We are in a protracted period of international transition, one that began more than two decades ago with the Cold War's end. That era of strategic rivalry between the United States and the Soviet Union gave way to one in which the US possessed far greater power than any other country and enjoyed an unprecedented degree of influence.
That American unipolar moment has given way to a world better described as non-polar, in which power is widely distributed among nearly 200 states and tens of thousands of non-state actors ranging from Al Qaeda to Al Jazeera and from Goldman Sachs to the United Nations.
But what distinguishes historical eras from one another is less the distribution of power than the degree of order between and within states. Order never just emerges; it is the result of conscious efforts by the most powerful entities in the world.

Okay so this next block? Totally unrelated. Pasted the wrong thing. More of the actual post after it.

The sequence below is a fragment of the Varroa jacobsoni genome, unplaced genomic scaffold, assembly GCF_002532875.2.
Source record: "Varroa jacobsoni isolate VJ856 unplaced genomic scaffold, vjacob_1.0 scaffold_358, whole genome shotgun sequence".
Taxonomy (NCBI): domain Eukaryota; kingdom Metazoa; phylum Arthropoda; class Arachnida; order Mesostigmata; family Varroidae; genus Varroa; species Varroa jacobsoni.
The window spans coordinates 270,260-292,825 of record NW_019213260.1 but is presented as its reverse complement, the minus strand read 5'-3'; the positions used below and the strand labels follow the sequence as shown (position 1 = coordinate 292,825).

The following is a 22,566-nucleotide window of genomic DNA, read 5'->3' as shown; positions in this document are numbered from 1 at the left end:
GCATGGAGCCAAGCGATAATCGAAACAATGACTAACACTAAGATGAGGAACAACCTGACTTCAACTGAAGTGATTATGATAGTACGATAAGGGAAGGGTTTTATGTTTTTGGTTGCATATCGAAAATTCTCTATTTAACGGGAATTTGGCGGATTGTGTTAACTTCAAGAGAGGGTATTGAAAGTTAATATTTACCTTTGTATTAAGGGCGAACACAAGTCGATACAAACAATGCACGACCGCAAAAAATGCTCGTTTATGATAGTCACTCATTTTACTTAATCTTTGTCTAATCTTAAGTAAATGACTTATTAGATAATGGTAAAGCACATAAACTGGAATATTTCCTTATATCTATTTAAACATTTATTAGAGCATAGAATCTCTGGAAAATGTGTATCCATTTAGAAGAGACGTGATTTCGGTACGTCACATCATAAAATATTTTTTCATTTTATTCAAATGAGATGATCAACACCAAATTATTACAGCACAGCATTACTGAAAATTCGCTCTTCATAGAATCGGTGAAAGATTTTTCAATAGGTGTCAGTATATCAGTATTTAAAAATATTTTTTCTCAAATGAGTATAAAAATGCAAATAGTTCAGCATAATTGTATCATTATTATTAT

While the US remains the world's most powerful single country, it cannot maintain, much less expand, international peace and prosperity on its own. It is over-extended, dependent upon massive daily imports of dollars and oil, and its armed forces are engaged in demanding conflicts in Afghanistan and Iraq. The US lacks the means and the political consensus to take on much more in the way of global responsibility. It also lacks the means to compel others to follow its lead.